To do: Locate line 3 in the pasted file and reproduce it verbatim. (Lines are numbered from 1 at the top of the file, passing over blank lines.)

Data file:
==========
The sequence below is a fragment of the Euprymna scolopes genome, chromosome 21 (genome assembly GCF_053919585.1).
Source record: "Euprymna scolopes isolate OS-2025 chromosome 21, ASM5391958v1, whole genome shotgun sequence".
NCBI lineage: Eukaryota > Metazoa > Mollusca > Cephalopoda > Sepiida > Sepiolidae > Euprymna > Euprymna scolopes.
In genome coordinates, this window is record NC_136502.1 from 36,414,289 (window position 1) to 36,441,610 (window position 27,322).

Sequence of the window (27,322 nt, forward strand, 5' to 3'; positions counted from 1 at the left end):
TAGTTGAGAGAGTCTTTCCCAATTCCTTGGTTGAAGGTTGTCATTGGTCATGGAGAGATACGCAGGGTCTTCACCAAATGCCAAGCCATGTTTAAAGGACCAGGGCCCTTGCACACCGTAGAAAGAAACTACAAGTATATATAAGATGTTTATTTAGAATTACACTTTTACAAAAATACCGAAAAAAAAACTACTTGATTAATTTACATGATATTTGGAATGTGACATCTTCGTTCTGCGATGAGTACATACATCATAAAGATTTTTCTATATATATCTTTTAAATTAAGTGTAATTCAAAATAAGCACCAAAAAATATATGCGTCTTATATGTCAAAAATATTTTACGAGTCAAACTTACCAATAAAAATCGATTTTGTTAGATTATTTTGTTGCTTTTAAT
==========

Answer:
NCBI lineage: Eukaryota > Metazoa > Mollusca > Cephalopoda > Sepiida > Sepiolidae > Euprymna > Euprymna scolopes.